Kind of Fillmore East blues

ramblings and ventures into music on SACD

The Allman Brothers At Fillmore East
Capricorn UIGY-15032 (℗2013 ©1972)

Japanese SHM-SACD

(Brief sojourn on our venture into the world of audiophile or higher resolution music formats)

Experiencing Allman Brothers Band at Fillmore East brings a smile to the face.This is sheer listening pleasure, especially as this SACD brings out all the nuances and details of the live act – the Fillmore East shows being hailed as the best concert recording. Fillmore East is also Duane Allman’s last album.

The Allman Brothers are a Southern country rock jamming band with all the blues and jazz structure as you can hear for yourself. The Japanese SHM-SACD includes the original seven tracks from the three nights of the spirited performances. The evening starts with Duane Allman on slide guitar on Statesboro’s Blues. Done Somebody Wrong is a rollicking blues with guitar lead and boogie bass. Stormy Monday is the sad blues. The long trademark jams are the band at its best, long but so good. Dickie Betts’s In Memory of Elizabeth Reed (from Idlewild South) with lead guitar trade-offs and the drum solo parts carry the album to the last and seventh track on the SACD. Whipping Post is a whopping 23 minutes and its tease on the fade out notes can only leave the fan or listener at home yearning more of what is to be delivered, Mountain Jam as heard in its entirety on Eat A Peach).

1Statesboro Blues Written-By – Will McTell*Written-By – Will McTell*4:22
2Done Somebody Wrong Written-By – Clarence LewisDavid C. Thomas*, Elmore JamesMorgan RobinsonWritten-By – Clarence LewisDavid C. Thomas*, Elmore JamesMorgan Robinson4:35
3Stormy Monday Written-By – T.Bone Walker *Written-By – T.Bone Walker*10:28
4You Don’t Love Me Written-By – Willie Cobbs Written-By – Willie Cobbs19:18
5Hot ‘Lanta Written-By – Oakley, B.*, Trucks, B.*, Betts, D.*, Allman, D.*, Allman, G.*, Johanson, J.J.*Written-By – Oakley, B.*, Trucks, B.*, Betts, D.*, Allman, D.*, Allman, G.*, Johanson, J.J.*5:22
6In Memory Of Elizabeth Reed Written-By – D. Betts *Written-By – D. Betts*13:05
7Whipping Post Written-By – G. Allman *Written-By – G. Allman*23:10

tracks listing from the wikipedia


A case of mono

A series of reflections on music or records

With the recent RSD 2021 release  Chet Baker Sings, the trumpeter gets to feature his singing voice. The feature of the release is it is in mono. Being in mono actually brings this recording to life.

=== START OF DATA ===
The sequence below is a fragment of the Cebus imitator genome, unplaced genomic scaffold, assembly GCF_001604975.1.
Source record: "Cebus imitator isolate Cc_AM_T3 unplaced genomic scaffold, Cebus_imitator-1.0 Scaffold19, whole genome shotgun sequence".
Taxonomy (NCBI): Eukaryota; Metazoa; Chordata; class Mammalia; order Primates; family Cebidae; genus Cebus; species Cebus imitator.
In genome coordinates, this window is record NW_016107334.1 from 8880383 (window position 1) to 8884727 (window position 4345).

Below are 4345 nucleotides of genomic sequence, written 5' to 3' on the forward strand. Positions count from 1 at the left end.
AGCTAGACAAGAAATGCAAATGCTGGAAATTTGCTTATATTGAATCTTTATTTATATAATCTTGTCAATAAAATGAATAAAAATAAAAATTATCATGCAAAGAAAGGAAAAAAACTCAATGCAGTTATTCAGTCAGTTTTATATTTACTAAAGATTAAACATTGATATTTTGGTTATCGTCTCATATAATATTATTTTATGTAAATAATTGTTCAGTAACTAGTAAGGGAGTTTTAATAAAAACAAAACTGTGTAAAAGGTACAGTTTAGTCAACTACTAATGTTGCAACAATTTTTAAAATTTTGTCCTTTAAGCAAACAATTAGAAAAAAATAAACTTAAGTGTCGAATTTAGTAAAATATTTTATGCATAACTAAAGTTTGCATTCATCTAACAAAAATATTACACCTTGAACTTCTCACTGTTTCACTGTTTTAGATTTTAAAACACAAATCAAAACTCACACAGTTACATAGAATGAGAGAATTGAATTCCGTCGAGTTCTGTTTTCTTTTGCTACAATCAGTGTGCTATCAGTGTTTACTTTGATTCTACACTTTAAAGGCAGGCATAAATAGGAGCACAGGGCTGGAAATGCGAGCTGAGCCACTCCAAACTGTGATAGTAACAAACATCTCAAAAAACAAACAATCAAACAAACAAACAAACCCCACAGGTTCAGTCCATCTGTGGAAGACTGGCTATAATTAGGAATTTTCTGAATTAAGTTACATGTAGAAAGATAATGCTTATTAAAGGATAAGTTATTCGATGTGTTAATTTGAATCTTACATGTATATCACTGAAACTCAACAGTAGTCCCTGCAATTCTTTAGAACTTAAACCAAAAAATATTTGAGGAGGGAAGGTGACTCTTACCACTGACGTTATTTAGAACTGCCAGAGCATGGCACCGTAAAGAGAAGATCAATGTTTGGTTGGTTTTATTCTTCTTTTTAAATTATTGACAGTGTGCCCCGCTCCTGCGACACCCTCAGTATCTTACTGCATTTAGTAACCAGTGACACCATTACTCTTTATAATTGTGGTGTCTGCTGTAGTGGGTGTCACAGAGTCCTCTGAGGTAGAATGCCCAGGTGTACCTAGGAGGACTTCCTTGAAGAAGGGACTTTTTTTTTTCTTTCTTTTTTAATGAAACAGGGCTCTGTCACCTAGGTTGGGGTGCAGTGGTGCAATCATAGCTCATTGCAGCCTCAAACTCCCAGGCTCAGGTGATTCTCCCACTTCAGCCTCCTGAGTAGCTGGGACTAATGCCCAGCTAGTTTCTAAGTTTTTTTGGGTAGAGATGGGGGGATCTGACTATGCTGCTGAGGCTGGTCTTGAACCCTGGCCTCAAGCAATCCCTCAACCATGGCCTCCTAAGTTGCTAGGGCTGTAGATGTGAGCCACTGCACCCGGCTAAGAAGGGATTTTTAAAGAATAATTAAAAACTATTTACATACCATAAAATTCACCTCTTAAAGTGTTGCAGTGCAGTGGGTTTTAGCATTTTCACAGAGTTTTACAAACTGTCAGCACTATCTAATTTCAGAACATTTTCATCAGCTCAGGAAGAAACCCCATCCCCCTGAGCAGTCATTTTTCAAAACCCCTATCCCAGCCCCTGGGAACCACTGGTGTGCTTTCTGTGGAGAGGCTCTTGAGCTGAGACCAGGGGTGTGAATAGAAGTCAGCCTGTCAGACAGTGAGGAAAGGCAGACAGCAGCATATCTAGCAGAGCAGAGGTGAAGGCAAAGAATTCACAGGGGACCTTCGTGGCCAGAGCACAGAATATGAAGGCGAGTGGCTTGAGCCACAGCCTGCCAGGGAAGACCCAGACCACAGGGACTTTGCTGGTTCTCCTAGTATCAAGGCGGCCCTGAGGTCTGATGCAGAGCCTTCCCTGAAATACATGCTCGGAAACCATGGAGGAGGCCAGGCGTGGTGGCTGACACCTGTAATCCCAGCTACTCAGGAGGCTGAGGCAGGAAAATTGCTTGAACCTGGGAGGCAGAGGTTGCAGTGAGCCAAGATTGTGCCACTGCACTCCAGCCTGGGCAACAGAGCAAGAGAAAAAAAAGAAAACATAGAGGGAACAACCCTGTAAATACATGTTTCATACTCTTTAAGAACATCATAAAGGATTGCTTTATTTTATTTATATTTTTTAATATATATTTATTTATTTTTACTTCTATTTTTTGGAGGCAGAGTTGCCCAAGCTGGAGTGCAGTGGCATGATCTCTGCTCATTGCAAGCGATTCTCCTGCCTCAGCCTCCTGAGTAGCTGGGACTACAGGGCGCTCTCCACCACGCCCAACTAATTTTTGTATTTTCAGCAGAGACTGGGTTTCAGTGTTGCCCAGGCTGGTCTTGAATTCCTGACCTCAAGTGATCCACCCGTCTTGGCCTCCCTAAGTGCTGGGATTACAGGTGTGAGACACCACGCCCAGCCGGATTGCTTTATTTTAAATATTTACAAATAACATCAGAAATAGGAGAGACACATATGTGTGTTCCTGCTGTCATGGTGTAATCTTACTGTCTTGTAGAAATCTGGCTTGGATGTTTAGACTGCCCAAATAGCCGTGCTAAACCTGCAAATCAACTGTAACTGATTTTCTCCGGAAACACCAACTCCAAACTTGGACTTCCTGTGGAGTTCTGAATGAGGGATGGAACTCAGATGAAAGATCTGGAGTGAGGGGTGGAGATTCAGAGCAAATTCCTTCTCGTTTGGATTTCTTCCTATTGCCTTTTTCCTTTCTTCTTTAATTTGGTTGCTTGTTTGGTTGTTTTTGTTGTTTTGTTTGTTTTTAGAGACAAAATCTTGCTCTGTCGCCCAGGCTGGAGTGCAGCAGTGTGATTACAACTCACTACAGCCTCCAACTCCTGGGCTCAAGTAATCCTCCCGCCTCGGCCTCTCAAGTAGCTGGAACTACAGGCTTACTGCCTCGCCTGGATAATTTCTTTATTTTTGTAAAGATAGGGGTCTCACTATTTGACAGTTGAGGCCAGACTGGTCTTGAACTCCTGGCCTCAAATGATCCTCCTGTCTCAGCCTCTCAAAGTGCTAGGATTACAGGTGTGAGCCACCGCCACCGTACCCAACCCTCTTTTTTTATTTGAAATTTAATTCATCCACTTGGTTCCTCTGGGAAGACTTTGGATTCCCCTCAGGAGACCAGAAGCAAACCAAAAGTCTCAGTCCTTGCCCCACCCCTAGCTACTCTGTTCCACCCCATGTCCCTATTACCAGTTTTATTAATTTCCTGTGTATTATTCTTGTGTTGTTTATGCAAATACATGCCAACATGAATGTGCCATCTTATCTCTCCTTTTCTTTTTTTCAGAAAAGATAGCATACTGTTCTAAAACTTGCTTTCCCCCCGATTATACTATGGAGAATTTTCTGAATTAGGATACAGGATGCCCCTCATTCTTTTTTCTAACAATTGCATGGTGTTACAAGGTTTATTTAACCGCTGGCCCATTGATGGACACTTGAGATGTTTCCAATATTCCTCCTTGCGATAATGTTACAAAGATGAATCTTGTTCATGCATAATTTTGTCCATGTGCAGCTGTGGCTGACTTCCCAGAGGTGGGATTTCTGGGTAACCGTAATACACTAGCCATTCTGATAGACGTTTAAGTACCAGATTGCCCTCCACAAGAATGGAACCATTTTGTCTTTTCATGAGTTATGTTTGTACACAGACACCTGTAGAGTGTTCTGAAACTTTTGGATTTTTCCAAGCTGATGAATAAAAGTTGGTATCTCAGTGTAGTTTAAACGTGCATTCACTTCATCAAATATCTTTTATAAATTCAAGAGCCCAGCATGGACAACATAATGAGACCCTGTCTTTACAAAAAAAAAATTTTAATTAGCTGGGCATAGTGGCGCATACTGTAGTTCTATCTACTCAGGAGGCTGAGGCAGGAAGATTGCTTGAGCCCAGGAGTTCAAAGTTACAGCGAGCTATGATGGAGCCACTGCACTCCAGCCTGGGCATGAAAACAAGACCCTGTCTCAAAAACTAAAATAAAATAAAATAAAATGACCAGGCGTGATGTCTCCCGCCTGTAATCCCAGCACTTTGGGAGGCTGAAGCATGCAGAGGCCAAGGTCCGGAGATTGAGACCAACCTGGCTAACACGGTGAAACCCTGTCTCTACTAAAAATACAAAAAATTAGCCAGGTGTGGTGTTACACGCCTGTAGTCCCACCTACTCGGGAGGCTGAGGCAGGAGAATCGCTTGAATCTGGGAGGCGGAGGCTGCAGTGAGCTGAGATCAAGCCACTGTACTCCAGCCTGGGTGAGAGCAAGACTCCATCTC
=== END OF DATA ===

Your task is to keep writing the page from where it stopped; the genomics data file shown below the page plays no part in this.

Listening to it is a pleasure and being a stereo or audiophile nut (albeit without the budget) means the resurrection of the Connoisseur BD-1 belt drive turntable that was built by the experts at Ring Audio. The assembly kit was placed on a solid piece of wood that was anti-vibration. Drilled in place beside the platter is the original classic SME 3009 tonearm. Chosen for its characteristics to accompany the tonearm is the Nagaoka MP-10 cartridge, a Japanese cartridge that for its time was expensive. Fortunately, the MP-10 cartridge still works with the new generation of its brand of stylus options. The MP-110 replacement stylus represents an upgrade over what would have been its new MP-100 counterpart.

Together, the Nagaoka combination sounds like a dream, accurate and bringing out detail in the mid-range. The high end rings and the bass is present.

That it is from the original mono tapes acutally brings this recording to life. Keeping it in mono makes it sound less processed. With eyes closed, the image of Chet Baker Sings rings true centre.



The news? Moving into a new apartment with a view in upper Scarborough, we decided to bring the old stereo system back to life. This system is about as analogue as it can get, with Kenwood KA 3500 40 watt amp, Technics SL-1200 MKII turntable, two former Mirage speakers with a Ring Audio internal design and two cassette decks: one Sony and one AIWA.

THE Turntable Doctor at Bay Bloor Radio examined the stylus of the Ortofon 2M Blue After an electronic cleaning and although the stylus was already shorter than an original needle, he pronounced the stylus was still good and had 1000 hours left on it.  Now how long is 1000 hours in record playing terms? That was a good question. The Turntable Doctor said that should be three years. I thought why not keep track of what is 1000 hours?
As well, the technician suggested demagnetizing or clearning the cassette heads every 30 hours. So keeping track of that well will be on the table. The titles listed will be either on vinyl or cassette unless listed otherwise. There will be compact discs played as well and those will be included as well (but will not count towards the 1000 hours).

Welcome to my listening, good taste or whatever you may term it.

2019-12-28NILS FRAHMSCREWSALBUMSIDE A/B00:28:0000:28:00 
2019-12-28CRASSSheep Farming in The FalklandsflexiSIDE A 00:05:2200:33:22 
2019-12-28U2NO LINE ON THE HORIZONALBUMSIDE A 00:17:0000:50:22 
2019-12-30BOB DYLANLIVE AT BUDOKANALBUMSIDE B00:26:4201:17:04 
2019-12-30APHEX TWINSELECTED AMBIENT WORKS 1985-1992ALBUMSIDE A/B00:34:2002:34:49 
2020-01-05ELUVIUMCOPIAVINYLSIDE A 00:18:5003:32:14 
2020-01-06ELUVIUMCOPIAVINYLSIDE B00:21:0004:12:55 

The most recent listen goes back to the classical, Glenn Gould Well-Tempered Clavier. No. 1 is in C, it always starts that way. These are pieces that many have undoubtedly played while learning piano for the Conservatory. No doubt no one will ever play them as well as Glenn Gould could.
Eluvium is a taste that goes back 10 years to 2009. The Volume 1 box set of that time is long out of print, but back then it was one hundred sixty dollars which was a lot of money then.